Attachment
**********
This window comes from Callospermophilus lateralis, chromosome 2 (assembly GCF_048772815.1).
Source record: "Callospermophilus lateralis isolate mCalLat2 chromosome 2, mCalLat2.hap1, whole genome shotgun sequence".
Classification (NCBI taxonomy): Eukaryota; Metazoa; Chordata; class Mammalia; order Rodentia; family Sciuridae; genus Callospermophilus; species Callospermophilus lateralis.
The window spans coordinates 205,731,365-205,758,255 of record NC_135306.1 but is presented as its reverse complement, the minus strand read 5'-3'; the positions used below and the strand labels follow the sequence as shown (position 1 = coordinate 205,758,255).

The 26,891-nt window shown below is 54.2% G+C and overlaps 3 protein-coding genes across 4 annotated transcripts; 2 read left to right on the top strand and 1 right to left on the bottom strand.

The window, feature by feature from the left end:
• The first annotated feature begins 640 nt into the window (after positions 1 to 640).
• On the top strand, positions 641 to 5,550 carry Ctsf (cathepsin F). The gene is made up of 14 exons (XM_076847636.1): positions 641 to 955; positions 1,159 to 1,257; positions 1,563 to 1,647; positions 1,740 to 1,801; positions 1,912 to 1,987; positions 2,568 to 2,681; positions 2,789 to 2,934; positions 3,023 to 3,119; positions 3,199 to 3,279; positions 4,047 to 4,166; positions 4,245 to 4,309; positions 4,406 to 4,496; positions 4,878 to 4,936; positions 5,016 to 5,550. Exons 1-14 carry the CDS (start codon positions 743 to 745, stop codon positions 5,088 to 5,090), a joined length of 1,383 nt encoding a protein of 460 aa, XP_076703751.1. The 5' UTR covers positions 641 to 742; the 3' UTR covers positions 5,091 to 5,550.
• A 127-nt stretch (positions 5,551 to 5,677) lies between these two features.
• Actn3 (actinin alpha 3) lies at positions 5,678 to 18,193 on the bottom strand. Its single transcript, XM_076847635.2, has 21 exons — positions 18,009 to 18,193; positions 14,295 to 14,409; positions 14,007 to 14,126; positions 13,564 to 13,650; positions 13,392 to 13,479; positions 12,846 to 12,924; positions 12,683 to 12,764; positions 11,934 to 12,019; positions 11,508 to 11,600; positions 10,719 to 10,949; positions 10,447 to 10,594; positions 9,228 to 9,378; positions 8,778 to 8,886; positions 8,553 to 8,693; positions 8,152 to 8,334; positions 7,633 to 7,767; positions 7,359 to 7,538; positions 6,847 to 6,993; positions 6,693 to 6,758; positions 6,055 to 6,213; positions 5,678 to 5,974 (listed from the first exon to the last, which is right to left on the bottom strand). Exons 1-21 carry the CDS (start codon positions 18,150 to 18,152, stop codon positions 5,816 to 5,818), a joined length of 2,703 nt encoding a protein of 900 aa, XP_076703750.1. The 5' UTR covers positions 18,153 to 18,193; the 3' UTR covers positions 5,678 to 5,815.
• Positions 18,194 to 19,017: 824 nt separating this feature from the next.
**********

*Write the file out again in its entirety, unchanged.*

This window comes from Callospermophilus lateralis, chromosome 2 (assembly GCF_048772815.1).
Source record: "Callospermophilus lateralis isolate mCalLat2 chromosome 2, mCalLat2.hap1, whole genome shotgun sequence".
Classification (NCBI taxonomy): Eukaryota; Metazoa; Chordata; class Mammalia; order Rodentia; family Sciuridae; genus Callospermophilus; species Callospermophilus lateralis.
The window spans coordinates 205,731,365-205,758,255 of record NC_135306.1 but is presented as its reverse complement, the minus strand read 5'-3'; the positions used below and the strand labels follow the sequence as shown (position 1 = coordinate 205,758,255).

The 26,891-nt window shown below is 54.2% G+C and overlaps 3 protein-coding genes across 4 annotated transcripts; 2 read left to right on the top strand and 1 right to left on the bottom strand.

The window, feature by feature from the left end:
• The first annotated feature begins 640 nt into the window (after positions 1 to 640).
• On the top strand, positions 641 to 5,550 carry Ctsf (cathepsin F). The gene is made up of 14 exons (XM_076847636.1): positions 641 to 955; positions 1,159 to 1,257; positions 1,563 to 1,647; positions 1,740 to 1,801; positions 1,912 to 1,987; positions 2,568 to 2,681; positions 2,789 to 2,934; positions 3,023 to 3,119; positions 3,199 to 3,279; positions 4,047 to 4,166; positions 4,245 to 4,309; positions 4,406 to 4,496; positions 4,878 to 4,936; positions 5,016 to 5,550. Exons 1-14 carry the CDS (start codon positions 743 to 745, stop codon positions 5,088 to 5,090), a joined length of 1,383 nt encoding a protein of 460 aa, XP_076703751.1. The 5' UTR covers positions 641 to 742; the 3' UTR covers positions 5,091 to 5,550.
• A 127-nt stretch (positions 5,551 to 5,677) lies between these two features.
• Actn3 (actinin alpha 3) lies at positions 5,678 to 18,193 on the bottom strand. Its single transcript, XM_076847635.2, has 21 exons — positions 18,009 to 18,193; positions 14,295 to 14,409; positions 14,007 to 14,126; positions 13,564 to 13,650; positions 13,392 to 13,479; positions 12,846 to 12,924; positions 12,683 to 12,764; positions 11,934 to 12,019; positions 11,508 to 11,600; positions 10,719 to 10,949; positions 10,447 to 10,594; positions 9,228 to 9,378; positions 8,778 to 8,886; positions 8,553 to 8,693; positions 8,152 to 8,334; positions 7,633 to 7,767; positions 7,359 to 7,538; positions 6,847 to 6,993; positions 6,693 to 6,758; positions 6,055 to 6,213; positions 5,678 to 5,974 (listed from the first exon to the last, which is right to left on the bottom strand). Exons 1-21 carry the CDS (start codon positions 18,150 to 18,152, stop codon positions 5,816 to 5,818), a joined length of 2,703 nt encoding a protein of 900 aa, XP_076703750.1. The 5' UTR covers positions 18,153 to 18,193; the 3' UTR covers positions 5,678 to 5,815.
• Positions 18,194 to 19,017: 824 nt separating this feature from the next.